|802.11 Wireless LAN Security and the Cisco SWAN Program|
|Monday, 07 July 2003 21:00|
Thanks for the kind words about these article to those I saw and spoke with at Networkers 2003 in Orlando. And do please send email comments, suggestions for future articles, etc. to me at the email link below. I've posted several new seminars on the Seminars web page. The new seminars include WLAN Security, IP Telephony Readiness, Introduction to IPSec VPN, Voice and Video Enabled IPSec VPN (V3PN), and High Availability Campus Design -- Best Practices. We're making an effort to post these and other company seminars at here. And we're also working to try to bring the seminars to various locations, especially on the East Coast. Check our News link for any scheduled seminars.
The WLAN Security has been presented twice, in Long Island and in Columbia, Maryland. The turnout was very good and even as I write, we are working to schedule presentation of this seminar, especially in the New York and DC areas.
Because of the level of interest, and frankly, because the research work is already done, I thought I'd put some of the ideas in the WLAN Security seminar into this article. (Hey, I'm writing this on July 6, so far resisting a strong urge to head for the swimming pool.) I thought I'd also talk a little about the Cisco SWAN (Structured Wireless-Aware Network) program, since they seem to be doing a good job of both listening and responding quickly to real customer needs and concerns.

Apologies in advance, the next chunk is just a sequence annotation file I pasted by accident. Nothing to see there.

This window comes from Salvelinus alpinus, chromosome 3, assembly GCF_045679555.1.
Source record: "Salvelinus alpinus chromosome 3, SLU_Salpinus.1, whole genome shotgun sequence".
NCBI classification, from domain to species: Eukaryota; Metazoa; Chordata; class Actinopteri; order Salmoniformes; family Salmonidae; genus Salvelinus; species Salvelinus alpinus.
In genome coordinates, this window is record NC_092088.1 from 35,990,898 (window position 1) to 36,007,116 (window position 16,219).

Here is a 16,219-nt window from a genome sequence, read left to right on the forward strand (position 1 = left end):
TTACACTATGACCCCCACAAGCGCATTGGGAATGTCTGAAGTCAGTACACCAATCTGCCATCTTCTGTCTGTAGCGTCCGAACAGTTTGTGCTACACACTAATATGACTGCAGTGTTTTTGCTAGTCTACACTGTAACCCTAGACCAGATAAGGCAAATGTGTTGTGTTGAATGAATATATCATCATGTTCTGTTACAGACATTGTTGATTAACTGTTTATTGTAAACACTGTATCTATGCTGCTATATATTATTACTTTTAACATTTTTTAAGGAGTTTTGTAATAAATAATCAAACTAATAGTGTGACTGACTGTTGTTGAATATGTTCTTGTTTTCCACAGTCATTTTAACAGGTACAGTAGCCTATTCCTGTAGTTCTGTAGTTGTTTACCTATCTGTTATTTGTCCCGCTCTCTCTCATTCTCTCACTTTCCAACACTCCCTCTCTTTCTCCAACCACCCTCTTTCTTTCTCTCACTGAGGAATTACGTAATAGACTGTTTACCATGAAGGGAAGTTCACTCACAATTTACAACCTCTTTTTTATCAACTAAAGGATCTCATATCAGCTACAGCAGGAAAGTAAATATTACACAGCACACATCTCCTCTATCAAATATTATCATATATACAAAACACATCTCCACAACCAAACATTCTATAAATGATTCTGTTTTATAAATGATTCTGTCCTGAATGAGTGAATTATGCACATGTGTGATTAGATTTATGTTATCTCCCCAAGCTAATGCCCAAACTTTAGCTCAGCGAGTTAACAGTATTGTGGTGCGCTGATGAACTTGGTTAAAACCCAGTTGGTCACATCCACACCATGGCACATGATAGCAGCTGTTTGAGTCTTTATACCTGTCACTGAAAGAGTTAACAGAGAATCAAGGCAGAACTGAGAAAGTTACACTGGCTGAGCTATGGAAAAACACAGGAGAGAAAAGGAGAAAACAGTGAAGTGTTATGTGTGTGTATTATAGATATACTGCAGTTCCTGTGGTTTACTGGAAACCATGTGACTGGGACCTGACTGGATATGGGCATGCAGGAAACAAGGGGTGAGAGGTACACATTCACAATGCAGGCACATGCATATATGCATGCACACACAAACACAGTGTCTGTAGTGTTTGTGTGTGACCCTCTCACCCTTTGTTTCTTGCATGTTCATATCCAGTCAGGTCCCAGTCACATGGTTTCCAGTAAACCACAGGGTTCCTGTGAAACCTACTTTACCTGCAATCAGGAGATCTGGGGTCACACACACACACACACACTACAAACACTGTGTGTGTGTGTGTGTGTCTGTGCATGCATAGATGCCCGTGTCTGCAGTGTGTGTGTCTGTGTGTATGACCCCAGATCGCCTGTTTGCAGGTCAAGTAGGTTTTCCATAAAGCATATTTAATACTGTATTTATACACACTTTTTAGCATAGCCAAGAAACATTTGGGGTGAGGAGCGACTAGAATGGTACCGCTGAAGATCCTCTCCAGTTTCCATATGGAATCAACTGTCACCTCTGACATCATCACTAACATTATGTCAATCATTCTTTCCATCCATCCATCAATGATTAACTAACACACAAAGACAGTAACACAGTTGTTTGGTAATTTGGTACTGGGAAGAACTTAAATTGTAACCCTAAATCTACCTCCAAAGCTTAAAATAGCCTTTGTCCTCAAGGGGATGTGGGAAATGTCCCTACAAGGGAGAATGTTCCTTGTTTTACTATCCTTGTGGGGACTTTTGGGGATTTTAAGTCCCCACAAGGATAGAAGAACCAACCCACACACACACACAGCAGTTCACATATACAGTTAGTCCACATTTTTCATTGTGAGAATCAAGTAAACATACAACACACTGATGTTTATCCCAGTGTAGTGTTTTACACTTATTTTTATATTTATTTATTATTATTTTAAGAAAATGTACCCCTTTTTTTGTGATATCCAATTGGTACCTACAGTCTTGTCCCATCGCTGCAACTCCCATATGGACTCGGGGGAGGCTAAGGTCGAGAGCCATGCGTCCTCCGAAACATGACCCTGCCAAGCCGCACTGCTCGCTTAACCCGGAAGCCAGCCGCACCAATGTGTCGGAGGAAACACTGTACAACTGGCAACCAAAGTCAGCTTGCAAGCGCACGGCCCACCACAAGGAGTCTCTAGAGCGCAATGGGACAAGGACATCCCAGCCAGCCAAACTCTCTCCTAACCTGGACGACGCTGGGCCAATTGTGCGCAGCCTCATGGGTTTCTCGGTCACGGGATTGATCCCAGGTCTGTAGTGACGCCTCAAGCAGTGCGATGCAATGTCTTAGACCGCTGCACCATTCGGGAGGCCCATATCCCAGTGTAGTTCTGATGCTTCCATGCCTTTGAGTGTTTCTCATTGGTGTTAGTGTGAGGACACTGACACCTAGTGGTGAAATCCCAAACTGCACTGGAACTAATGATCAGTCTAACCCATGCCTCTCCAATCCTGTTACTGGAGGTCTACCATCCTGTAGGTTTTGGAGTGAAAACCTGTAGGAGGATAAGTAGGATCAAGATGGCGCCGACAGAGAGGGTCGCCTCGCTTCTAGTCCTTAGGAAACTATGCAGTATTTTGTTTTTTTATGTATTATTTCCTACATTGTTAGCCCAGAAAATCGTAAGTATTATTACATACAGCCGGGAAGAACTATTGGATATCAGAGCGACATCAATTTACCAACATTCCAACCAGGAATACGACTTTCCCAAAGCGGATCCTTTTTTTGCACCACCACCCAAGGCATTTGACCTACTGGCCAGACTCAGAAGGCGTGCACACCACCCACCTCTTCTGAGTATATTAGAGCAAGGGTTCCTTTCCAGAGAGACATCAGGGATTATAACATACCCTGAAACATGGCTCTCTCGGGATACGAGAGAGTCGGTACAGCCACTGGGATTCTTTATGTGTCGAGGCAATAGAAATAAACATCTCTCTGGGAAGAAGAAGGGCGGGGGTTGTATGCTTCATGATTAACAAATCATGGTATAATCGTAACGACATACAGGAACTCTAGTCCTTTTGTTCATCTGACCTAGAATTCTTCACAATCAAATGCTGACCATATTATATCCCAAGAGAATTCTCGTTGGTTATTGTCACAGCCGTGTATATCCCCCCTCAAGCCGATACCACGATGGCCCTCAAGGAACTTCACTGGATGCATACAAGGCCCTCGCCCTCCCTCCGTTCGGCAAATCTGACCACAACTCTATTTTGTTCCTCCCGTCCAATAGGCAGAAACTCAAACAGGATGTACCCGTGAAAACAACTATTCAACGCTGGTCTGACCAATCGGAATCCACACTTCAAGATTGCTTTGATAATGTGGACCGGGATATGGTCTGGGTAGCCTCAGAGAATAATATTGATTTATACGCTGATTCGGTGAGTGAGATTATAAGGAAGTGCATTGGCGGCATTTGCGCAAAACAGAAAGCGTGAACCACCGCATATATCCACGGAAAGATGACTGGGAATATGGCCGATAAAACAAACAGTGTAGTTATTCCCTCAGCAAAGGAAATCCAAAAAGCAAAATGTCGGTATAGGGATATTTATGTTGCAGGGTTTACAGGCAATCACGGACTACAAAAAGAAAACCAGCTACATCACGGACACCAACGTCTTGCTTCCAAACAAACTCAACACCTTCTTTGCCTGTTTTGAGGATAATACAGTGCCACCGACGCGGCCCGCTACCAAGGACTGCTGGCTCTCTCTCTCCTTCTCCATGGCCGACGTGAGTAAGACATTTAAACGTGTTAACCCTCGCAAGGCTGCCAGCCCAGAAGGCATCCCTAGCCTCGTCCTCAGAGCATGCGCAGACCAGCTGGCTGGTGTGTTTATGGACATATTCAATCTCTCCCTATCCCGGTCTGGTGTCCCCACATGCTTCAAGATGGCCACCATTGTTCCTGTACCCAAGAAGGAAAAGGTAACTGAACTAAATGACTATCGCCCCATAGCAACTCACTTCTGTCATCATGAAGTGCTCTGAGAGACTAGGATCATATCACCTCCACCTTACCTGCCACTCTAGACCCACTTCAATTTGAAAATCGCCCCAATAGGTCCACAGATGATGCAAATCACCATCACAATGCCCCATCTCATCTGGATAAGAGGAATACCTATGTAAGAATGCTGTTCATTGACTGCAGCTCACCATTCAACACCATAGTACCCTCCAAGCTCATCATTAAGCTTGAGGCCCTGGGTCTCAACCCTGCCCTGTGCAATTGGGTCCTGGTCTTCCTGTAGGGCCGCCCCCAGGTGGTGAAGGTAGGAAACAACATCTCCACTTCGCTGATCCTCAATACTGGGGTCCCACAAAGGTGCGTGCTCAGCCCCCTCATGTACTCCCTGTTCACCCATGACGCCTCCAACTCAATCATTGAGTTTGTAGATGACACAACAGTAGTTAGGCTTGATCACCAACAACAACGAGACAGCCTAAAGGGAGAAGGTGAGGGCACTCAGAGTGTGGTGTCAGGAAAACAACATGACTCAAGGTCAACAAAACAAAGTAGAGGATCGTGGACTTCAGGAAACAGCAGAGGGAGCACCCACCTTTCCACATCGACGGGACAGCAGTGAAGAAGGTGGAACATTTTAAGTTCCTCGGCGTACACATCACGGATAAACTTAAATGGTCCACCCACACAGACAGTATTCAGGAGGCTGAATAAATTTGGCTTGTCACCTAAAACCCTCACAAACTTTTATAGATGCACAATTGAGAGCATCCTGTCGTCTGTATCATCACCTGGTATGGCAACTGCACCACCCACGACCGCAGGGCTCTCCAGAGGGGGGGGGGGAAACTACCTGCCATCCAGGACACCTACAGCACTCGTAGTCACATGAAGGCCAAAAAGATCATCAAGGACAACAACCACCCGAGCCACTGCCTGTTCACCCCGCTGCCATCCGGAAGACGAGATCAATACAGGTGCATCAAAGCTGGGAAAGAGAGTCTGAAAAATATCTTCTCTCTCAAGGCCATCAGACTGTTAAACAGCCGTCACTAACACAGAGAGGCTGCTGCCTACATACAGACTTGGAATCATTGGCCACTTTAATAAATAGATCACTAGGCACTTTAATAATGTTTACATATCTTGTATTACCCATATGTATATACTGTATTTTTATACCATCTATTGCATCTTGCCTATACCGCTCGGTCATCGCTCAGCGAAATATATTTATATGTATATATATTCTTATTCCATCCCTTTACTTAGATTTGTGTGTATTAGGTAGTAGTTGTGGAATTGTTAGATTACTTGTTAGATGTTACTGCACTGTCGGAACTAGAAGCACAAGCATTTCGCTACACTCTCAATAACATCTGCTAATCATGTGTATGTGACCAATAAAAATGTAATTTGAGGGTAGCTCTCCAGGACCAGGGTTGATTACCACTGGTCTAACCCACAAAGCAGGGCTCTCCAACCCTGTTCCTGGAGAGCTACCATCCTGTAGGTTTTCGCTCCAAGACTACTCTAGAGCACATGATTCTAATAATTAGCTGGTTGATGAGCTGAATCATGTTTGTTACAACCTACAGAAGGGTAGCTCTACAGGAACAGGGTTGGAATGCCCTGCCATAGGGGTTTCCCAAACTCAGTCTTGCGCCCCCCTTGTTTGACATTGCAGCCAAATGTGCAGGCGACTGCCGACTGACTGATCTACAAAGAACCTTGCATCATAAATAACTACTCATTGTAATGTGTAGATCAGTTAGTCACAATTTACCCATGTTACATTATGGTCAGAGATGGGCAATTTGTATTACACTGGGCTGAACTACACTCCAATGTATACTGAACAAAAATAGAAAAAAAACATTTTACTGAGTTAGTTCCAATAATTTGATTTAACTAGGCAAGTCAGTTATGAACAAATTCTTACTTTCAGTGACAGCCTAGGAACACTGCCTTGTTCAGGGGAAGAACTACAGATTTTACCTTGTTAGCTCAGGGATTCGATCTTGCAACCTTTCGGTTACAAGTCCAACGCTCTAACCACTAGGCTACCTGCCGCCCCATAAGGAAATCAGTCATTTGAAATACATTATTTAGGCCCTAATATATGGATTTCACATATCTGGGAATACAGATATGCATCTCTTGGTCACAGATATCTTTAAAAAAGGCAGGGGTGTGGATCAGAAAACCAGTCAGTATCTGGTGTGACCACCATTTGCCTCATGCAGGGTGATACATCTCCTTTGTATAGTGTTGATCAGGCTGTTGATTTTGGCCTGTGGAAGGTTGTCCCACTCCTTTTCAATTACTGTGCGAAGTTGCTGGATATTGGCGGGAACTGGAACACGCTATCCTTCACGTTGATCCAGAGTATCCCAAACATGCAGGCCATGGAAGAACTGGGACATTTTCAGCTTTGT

The two prior articles about 802.11 WLAN (co-author, Marty Adkins) can be found at:
Wireless LAN (WLAN) BackgroundMost people are now well aware of the opportunities 802.11 Wireless LAN (WLAN) networks bring. The advantages start with convenience (which does shade into higher productivity as well). Saving on wiring costs and speed of deployment are two other often-mentioned advantages. Disadvantages can include security and lower reliability.
The Ethernet Era has brought us fairly reliable cabling. Get the cabling done right, and experience few to none of the almost daily outages some of us remember (be they from Thin Ethernet, Thick Ethernet, or Token Ring days). The same principle applies to WLAN. The problems come in when IT hasn't gotten out in front or hasn't gotten the site survey and deployment handled well. If the Wireless Access Points (WAP's) are deployed in ad hoc fashion by users, or with insufficient care by reseller or staff, then there can be dead zones, areas of poor coverage, regions of low throughput, and so on. Procedures also need to change. Users can and do add things to the Wireless environment, things like heavy metal (filing cabinets, not rock groups, also equipment racks), and even microwave ovens and cordless phones. The air waves aren't quite as protected an environment as good cables run inside conduit or walls.